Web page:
Just Kidding!

Reading time: 4

John Dabell

I trained as a primary school teacher 25 years ago, starting my career in London and then I taught in a range of schools in the Midlands. In between teaching jobs, I worked as an Ofsted inspector (no hate mail please!), national in-service provider, project...
Read more about John Dabell

Do you suffer from FOLF (Fear of Looking Foolish)?

FOLF isn’t something playful and creative colleagues suffer from. They like taking risks, being silly and having a laugh.  I worked with a teacher once called Joe King…no I’m not joking, that was his name. He was a really funny bloke, a natural comedian, someone that had children in stitches and he loved acting the goat.

Joe was a cross between Timmy Mallet, Mr Tumble and one of those fake nut tins that contain springy snakes that fly out when you prize open the lid. He taught Year 6 and everyone wanted to be in his class including the teachers.

You could hear the laughter coming from his classroom across the playground.

On a 1-10 Children’s Mirth Scale where 1 = snicker to 10 = belly laugh and tears, children often complained of tummy ache and could often be seen crying in his class.  The sad thing is that just 3 years later he left teaching to become a stand-up doing ‘gigs’ in pubs and clubs and he loved it.

Teachers turned comics isn’t unusual and for some it’s a natural shift and brilliant career move. There are lots of teachers who have done it as well including Greg Davies, Romesh Ranganathan,  Johnny Vegas and Frank Skinner. Whilst some comics might have attended a drama school or taught drama themselves, this isn’t necessary.

All schools are drama schools anyway – they are full of it and so are the perfect training grounds for stand-ups to kid around.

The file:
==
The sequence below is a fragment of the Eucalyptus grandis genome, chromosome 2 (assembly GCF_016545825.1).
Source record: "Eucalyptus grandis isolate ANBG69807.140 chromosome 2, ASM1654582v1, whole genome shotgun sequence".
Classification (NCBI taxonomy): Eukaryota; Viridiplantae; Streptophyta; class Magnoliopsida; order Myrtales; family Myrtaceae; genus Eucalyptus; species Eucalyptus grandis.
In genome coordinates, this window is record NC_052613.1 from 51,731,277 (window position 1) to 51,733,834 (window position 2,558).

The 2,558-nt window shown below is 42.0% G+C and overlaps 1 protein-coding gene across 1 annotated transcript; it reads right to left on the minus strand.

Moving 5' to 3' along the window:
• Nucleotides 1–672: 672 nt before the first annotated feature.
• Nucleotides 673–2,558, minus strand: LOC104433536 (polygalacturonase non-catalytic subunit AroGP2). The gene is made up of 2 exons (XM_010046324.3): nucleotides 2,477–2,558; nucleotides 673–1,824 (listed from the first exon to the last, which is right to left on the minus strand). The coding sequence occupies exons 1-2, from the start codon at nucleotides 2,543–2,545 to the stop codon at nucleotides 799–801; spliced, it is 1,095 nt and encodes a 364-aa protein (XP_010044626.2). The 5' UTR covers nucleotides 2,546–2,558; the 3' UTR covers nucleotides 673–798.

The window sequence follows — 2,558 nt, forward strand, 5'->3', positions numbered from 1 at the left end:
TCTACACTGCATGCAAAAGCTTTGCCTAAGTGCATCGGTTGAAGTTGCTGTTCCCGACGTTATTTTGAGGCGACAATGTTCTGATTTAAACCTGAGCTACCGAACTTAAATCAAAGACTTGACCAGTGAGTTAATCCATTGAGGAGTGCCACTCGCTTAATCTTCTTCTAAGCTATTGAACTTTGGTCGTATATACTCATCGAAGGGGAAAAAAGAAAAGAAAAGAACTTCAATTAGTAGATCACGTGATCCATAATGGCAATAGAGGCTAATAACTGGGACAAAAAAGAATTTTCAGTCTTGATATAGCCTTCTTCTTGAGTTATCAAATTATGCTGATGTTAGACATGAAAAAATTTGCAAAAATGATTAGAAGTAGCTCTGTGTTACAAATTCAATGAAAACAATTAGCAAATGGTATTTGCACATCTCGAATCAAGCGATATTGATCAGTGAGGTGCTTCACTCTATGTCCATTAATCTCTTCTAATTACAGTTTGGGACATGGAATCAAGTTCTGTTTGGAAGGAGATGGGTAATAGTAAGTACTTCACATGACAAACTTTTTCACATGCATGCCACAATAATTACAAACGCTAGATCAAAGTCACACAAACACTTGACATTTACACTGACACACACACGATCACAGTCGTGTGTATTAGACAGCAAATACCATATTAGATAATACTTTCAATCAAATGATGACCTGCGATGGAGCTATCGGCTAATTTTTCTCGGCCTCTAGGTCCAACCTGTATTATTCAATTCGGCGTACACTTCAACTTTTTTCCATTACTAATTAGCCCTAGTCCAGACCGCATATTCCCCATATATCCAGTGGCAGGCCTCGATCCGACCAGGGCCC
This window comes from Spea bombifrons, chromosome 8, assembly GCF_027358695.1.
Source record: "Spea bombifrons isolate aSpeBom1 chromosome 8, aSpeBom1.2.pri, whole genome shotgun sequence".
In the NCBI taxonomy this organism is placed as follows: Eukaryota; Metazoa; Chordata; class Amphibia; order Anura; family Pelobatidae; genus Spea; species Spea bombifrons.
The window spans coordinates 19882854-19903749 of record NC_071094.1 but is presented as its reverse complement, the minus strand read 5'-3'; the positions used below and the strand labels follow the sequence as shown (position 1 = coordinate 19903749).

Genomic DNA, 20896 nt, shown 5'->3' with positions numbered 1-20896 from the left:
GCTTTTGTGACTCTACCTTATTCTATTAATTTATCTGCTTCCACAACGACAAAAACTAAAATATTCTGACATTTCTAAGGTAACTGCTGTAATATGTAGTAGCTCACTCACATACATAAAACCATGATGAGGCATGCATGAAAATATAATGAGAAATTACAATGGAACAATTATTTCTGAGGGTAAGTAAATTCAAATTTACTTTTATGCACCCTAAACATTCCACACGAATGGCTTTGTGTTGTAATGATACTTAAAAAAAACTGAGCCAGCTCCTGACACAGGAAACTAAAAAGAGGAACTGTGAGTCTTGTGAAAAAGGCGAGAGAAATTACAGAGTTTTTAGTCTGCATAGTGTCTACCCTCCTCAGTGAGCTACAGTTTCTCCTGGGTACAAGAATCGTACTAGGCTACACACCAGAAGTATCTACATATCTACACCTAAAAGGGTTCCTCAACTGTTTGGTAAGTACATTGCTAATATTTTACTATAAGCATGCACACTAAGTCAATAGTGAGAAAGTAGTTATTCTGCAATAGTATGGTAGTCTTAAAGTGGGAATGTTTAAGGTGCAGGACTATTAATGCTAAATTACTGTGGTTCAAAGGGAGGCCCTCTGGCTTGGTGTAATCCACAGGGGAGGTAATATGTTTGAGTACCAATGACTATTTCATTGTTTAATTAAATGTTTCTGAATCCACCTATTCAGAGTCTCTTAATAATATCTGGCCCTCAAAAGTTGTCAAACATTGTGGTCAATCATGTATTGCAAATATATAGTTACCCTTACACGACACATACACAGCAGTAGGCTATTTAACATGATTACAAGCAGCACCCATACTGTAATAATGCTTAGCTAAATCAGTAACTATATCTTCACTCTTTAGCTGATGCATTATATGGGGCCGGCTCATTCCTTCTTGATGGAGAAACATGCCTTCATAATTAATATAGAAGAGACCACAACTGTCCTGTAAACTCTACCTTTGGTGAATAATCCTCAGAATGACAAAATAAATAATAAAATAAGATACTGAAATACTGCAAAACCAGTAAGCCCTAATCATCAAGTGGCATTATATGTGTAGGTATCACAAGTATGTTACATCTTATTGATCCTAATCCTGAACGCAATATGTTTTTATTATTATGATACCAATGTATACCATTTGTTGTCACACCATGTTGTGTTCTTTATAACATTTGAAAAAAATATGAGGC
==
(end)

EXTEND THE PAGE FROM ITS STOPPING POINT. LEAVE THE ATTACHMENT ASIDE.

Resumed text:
Dead centre: 

The malleable middle bit of a Venn diagram is where teaching and stand-up mix together and flood the oval intersection with shared characteristics. They both involve working the audience, challenging the audience, delivery, timing, rapport, immediacy, affection, enthusiasm, ad libbing, adaptation, exchanging energy, authenticity, exaggeration, anecdotes, dealing with hecklers and pushing at the boundaries.

Teaching, learning and humour are partners and together can perform miracles in the right hands. Not everyone can pull it off but those that can live with you. Think back. Who do you remember?

For me it was Mick Bailey, an intellectual and droll teacher who used to tie elastic bands into his hair whilst delivering heavy-duty sociological concepts mixed with sarcasm. The elastic bands flew off mid-sentence and he’d remain deadpan. His constant catchphrase was “Give ‘em what they want. That’s what they came for” and we did. We wanted more fun, we got it, we came back for more and we learnt lots in the process; Mick delivered the goods and helped us move from Ha Ha to Ah-Ha!


But back to Joe King….what made him so good at being a teacher was his spontaneous ‘banter’. He fed off the energy and humour of the children and he gave it all back with extra toppings. He used to say that playful chat and witty exchanges were the most important ingredients in the classroom as they ‘relaxed minds’ and made them more susceptible to learning.

He was a natural wordsmith and his forte was getting children engaged with language.